Mets Pick: Brett Baty (12th overall)

Optimal Pick: Corbin Carroll (16th overall, Arizona Diamondbacks)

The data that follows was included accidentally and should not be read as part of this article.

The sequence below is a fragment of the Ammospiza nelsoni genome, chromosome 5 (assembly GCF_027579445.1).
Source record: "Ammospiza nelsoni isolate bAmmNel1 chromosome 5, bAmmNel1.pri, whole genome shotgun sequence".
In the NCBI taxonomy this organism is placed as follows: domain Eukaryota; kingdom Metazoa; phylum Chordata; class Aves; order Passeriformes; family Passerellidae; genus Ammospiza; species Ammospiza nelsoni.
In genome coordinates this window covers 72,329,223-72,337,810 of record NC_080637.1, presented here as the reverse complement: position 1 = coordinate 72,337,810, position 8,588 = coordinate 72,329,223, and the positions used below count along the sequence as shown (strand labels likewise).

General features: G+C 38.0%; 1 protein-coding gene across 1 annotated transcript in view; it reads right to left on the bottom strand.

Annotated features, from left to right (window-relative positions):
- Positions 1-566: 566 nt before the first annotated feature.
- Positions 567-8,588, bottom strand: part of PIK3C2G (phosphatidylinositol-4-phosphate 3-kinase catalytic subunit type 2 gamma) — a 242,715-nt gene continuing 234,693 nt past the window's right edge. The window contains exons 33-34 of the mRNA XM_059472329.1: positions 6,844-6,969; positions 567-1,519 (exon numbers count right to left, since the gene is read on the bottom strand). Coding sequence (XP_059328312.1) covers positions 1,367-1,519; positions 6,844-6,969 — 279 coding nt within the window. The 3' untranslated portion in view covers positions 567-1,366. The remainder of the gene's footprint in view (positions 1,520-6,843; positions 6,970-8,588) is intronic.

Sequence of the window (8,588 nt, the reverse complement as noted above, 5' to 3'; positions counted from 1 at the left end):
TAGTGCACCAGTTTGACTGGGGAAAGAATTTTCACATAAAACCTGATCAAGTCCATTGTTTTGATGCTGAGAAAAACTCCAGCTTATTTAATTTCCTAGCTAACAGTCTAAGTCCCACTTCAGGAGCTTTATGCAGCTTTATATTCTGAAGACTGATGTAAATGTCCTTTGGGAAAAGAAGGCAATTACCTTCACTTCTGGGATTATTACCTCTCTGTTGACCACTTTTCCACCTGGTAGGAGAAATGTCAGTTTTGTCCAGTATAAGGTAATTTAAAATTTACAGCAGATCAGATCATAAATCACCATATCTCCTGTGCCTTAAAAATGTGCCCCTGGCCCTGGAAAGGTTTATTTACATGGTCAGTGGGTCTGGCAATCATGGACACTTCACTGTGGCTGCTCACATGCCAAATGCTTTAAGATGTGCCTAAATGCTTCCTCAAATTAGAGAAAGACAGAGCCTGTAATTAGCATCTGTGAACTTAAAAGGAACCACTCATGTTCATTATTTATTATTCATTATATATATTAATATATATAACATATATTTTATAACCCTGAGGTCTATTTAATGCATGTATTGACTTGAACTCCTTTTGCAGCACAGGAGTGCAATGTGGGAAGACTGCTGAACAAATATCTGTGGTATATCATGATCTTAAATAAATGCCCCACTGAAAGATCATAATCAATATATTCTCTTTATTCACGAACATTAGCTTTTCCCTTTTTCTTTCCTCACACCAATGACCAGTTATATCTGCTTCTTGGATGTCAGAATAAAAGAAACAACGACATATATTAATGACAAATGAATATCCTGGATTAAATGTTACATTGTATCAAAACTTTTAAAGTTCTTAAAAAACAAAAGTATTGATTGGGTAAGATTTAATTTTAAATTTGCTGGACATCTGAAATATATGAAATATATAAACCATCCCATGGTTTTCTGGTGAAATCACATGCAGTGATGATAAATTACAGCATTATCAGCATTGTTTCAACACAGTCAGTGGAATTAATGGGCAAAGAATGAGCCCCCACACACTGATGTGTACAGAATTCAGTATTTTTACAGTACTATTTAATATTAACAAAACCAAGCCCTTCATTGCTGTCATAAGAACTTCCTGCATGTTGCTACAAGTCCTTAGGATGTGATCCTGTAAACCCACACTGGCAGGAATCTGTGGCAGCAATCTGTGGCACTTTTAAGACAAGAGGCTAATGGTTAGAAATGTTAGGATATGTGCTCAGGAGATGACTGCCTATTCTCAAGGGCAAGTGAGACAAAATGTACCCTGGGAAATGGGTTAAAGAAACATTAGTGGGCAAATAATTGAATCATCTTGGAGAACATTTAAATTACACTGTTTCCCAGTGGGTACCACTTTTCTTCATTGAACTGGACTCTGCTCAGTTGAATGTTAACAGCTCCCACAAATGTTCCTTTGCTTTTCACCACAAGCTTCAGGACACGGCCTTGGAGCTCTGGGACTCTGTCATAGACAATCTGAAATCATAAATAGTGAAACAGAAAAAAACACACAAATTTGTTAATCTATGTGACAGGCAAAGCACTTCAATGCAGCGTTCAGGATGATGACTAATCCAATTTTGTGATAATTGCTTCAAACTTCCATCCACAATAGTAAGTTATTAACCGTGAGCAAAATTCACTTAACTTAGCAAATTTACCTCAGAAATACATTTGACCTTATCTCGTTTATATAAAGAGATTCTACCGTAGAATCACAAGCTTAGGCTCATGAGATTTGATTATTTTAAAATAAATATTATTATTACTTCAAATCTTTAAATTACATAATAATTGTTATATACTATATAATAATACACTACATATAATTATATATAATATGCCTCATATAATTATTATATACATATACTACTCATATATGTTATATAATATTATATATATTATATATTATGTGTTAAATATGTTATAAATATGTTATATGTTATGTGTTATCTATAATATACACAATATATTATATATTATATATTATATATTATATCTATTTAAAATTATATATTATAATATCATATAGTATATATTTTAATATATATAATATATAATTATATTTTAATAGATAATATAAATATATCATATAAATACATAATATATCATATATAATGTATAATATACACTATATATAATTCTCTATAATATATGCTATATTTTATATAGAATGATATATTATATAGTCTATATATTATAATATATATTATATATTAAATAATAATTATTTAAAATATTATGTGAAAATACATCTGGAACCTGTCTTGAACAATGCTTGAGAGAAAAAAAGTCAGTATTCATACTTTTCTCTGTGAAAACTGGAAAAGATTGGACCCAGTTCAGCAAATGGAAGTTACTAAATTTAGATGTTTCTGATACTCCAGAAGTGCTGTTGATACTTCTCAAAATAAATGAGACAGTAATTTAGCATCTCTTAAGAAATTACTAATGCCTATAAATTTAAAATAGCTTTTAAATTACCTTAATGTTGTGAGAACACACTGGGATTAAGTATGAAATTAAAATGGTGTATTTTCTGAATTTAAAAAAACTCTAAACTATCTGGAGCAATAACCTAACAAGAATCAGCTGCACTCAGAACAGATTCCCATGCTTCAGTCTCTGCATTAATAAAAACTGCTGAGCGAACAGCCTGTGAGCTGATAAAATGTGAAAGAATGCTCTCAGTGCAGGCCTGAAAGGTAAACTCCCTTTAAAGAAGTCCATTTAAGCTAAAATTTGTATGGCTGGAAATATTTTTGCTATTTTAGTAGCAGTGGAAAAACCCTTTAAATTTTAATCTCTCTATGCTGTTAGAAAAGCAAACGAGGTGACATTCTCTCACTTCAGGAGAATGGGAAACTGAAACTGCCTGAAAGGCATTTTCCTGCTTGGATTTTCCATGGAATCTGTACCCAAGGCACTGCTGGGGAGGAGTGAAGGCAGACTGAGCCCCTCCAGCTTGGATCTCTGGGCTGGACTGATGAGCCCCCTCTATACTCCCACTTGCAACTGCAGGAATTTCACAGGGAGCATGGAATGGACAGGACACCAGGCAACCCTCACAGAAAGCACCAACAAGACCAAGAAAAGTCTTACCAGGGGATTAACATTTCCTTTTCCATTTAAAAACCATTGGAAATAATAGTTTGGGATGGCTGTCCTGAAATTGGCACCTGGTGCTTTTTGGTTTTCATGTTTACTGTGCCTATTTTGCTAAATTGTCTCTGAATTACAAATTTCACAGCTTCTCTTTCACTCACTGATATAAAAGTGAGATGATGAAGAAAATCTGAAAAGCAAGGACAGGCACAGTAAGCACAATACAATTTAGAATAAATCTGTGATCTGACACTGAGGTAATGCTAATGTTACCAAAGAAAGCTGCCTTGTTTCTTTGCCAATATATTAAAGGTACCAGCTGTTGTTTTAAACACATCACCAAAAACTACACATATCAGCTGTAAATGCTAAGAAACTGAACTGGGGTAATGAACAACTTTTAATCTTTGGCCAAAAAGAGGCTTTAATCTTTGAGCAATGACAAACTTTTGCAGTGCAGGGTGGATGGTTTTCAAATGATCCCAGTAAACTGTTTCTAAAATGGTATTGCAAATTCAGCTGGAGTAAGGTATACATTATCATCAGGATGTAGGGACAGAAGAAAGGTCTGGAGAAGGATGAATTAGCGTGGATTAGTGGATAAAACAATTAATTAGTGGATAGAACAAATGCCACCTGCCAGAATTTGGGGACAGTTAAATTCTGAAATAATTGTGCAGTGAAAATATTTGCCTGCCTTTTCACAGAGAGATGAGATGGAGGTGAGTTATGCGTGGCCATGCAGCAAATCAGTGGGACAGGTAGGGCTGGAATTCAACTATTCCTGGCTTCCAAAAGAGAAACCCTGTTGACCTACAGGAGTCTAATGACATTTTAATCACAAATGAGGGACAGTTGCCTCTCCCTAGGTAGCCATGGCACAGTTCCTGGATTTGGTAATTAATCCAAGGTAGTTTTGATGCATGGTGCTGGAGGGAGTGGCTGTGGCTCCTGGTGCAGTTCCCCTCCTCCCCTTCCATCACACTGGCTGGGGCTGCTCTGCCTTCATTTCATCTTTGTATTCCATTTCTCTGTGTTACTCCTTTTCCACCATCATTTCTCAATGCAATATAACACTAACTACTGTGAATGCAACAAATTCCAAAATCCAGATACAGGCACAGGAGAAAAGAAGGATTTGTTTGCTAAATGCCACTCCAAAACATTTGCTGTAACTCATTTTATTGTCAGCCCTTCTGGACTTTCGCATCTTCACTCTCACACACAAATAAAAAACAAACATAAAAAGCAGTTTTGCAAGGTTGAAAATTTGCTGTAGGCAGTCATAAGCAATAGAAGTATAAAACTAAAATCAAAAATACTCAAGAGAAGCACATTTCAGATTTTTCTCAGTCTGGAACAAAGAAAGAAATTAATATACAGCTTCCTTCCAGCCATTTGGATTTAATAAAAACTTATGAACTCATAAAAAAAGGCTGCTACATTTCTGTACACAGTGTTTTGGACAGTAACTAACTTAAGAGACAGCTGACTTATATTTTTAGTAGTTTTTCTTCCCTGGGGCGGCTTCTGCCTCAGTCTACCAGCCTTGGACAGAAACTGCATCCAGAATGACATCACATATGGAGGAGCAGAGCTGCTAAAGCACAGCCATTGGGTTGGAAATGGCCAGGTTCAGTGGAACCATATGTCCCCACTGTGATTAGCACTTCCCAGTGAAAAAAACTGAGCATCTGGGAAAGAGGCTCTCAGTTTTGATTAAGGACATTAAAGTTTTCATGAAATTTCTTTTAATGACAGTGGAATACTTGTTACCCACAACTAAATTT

Brett Baty has had an excellent career as a professional baseball player so far in his young career. Advertised as an advanced bat who would punish the ball, he has more or less done exactly just that. After being drafted, he hit .234/.368/.452 with 7 home runs, 0 steals, and 35 walks to 65 strikeouts in 51 combined games with the GCL Mets, Kingsport Mets, and Brooklyn Cyclones. Following a year layoff due to the cancellation of the minor league season due to the COVID-19 pandemic, Baty resstablished himself as a top prospect in baseball by hitting a combined .292/.382/.473 with 12 home runs, 46 walks, and 98 strikeouts in 91 games with the Brooklyn Cyclones and the Binghamton Rumble Ponies in 2021. He was even better in 2022, hitting .312/.406/.544 in 89 games for the Rumble Ponies, earning a brief promotion to the Syracuse Mets in August, and then a promotion to the Mets. The third baseman appeared in 11 games before having his season end prematurely due to injury, hitting .184/.244/.342 with 2 home runs, 2 walks, and 8 strikeouts. The Mets made the somewhat puzzling decision to not have Baty break spring training camp with the big league team, instead sending him to Triple-A Syracuse, but the infielder forced his way back into the conversation by hitting .400/.500/.886 with 5 home runs, 7 walks, and 9 strikeouts in the first few weeks of the season. With the struggles of incumbent third baseman Eduardo Escobar, the Mets promoted Baty once again and have more or less installed him as the permanent third baseman. Baty has had an up-and-down start to his professional career, hitting .244/.312/.360 in 60 games through the beginning of the week, with 5 home runs, 2 stolen bases, and 19 walks to 57 strikeouts.